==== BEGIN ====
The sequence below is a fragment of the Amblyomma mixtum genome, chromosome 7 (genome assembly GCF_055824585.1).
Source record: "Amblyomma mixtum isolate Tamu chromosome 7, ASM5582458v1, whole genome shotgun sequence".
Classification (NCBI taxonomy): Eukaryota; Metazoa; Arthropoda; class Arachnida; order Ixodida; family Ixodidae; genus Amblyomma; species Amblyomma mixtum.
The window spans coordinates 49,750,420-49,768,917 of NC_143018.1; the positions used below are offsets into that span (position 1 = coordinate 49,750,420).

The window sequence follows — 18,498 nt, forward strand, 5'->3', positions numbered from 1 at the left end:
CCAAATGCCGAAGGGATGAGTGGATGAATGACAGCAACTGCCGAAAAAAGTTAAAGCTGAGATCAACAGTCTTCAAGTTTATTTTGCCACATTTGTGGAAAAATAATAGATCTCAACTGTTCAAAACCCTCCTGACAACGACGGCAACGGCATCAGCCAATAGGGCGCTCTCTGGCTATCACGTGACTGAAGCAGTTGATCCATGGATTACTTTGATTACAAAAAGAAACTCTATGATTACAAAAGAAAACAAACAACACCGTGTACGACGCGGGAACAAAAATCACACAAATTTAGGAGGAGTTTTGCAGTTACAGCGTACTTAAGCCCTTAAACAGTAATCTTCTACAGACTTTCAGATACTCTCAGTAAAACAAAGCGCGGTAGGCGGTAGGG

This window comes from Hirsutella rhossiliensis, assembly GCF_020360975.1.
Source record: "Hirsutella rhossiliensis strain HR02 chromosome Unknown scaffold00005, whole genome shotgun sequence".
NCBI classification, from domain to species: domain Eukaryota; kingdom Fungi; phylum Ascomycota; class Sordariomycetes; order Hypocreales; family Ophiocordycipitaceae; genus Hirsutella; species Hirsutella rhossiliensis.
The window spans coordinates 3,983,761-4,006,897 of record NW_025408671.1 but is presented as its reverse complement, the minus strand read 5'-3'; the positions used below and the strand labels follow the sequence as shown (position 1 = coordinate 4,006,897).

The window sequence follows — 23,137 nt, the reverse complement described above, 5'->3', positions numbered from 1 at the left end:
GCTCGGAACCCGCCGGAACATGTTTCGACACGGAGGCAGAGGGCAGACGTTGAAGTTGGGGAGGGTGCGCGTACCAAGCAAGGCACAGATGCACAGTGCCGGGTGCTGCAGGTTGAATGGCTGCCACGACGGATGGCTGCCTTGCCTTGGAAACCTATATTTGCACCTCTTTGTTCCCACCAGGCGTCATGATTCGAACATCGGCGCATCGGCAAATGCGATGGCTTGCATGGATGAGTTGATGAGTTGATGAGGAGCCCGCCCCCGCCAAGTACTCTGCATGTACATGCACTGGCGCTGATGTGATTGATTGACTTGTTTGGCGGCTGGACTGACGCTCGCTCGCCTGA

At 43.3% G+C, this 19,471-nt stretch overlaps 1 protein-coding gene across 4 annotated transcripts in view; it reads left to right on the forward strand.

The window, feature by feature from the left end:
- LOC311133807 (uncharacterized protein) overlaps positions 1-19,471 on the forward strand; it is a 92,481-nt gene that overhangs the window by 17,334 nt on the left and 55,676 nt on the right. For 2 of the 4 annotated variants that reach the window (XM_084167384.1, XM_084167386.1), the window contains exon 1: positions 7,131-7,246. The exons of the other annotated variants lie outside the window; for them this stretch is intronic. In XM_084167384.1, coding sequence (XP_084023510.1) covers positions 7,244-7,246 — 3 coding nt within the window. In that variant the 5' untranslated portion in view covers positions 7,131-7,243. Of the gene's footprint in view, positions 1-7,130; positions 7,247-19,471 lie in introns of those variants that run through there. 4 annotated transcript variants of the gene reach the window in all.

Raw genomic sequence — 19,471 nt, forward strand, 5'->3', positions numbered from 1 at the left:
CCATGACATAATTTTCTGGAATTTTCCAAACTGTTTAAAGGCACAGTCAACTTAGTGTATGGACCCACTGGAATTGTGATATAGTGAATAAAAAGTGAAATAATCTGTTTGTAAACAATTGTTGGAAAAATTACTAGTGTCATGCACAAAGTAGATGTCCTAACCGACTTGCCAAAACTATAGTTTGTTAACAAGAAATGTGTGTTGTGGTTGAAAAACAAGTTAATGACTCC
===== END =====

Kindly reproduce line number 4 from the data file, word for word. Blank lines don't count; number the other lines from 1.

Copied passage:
The window spans coordinates 49,750,420-49,768,917 of NC_143018.1; the positions used below are offsets into that span (position 1 = coordinate 49,750,420).